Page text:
Danny also brings up another problematic aspect of the relationship between Clara and the Doctor: the nature of their bond. There has always been some degree of sexual tension between the Doctor and his companions, and Clara is no different. The rapport between Clara and the eleventh Doctor was undeniable and something that undoubtedly had to change with the introduction of this older, grouchier twelfth Doctor. In fact, the issue was even brought up by Vastia and the Doctor himself in the first episode of the season. The Doctor made sure to set Clara straight, saying, “I’m not your boyfriend.” While Clara and the new Doctor were definitely uncomfortable with each other in the first episodes of the season, trying to adjust to their new relationship, they soon settled into the usual banter, minus the usual flirting and sexual tension. However, once it became apparent that Clara was dating, the Doctor started asking questions and making commentary. The most interesting part of the episode was the Doctor’s assumption that Clara’s secret boyfriend was the professor who somewhat resembled Matt Smith. The Doctor, who on many occasions (including last week’s episode) has shown himself to have some self-hatred, apparently also fancies himself as a “dashing” protagonist who Clara would fall for. If the Doctor so willingly embraces the idea of Clara with someone who he sees as comparable—at least in terms of humans go, because c’mon, you can’t really compare Time Lords and humans—is that a sign of simple vanity, or perhaps a protectiveness borne out of a platonic love, or maybe him projecting his real desire for Clara? Perhaps it’s all three. Either way, Danny is dragged into the fray and his relationship with Clara is threatened by her lies and her relationship with the Doctor.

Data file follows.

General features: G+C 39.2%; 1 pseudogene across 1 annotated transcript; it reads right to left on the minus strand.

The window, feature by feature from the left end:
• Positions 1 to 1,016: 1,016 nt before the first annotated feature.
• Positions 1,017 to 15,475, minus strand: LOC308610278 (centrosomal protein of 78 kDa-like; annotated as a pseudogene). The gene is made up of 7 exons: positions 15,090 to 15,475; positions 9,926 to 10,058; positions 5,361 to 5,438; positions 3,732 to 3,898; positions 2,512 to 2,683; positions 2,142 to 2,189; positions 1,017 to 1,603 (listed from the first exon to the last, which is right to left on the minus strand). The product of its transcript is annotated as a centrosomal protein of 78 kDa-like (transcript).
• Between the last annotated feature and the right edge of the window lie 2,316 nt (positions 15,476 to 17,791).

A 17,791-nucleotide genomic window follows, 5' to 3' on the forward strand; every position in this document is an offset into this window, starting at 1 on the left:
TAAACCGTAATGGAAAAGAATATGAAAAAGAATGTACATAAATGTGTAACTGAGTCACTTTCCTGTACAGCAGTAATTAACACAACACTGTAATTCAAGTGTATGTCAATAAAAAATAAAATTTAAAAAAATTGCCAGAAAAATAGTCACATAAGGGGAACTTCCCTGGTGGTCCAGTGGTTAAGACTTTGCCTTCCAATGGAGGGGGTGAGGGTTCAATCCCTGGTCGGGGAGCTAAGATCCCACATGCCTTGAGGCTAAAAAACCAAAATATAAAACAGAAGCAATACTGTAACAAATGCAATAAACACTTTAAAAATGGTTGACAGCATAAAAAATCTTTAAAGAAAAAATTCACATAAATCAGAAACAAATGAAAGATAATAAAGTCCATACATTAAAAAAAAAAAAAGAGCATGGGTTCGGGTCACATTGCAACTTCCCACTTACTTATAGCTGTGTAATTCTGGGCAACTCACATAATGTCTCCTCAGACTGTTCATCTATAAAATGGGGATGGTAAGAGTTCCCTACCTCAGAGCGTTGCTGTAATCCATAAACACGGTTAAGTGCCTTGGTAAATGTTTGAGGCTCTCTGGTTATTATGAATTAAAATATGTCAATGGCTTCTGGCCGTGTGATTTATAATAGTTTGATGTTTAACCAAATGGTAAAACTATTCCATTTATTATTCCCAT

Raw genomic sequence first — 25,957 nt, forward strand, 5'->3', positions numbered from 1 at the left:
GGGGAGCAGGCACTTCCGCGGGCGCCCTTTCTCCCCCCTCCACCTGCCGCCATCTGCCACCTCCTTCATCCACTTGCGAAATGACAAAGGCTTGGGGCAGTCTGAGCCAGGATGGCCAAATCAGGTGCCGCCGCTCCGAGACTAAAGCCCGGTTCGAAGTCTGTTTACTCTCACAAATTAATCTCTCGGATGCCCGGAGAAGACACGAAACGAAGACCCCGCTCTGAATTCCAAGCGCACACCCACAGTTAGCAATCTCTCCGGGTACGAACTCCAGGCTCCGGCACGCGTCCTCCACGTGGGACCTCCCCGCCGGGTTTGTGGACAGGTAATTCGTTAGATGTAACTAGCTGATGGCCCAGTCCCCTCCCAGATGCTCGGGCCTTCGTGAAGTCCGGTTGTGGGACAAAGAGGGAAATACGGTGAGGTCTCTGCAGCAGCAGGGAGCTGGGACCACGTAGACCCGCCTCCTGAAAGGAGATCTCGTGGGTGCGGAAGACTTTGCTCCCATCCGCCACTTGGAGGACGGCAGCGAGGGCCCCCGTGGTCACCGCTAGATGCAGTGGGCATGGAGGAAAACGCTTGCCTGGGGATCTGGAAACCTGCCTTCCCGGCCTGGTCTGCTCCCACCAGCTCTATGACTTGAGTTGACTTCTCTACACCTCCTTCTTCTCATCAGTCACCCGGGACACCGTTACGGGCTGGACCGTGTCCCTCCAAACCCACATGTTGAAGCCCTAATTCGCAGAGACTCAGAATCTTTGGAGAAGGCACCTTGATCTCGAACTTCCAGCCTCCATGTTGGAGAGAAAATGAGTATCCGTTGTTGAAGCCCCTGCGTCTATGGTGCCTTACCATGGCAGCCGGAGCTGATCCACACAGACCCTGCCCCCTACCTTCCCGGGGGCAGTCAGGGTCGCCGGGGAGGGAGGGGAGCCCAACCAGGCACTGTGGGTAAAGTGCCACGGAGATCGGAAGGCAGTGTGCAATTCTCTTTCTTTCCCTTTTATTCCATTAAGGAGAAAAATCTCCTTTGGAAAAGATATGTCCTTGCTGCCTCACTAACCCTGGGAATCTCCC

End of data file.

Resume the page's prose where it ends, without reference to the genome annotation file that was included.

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The Doctor and Danny Pink star in “Testosterone Showdown of the Men with Tragic Pasts!”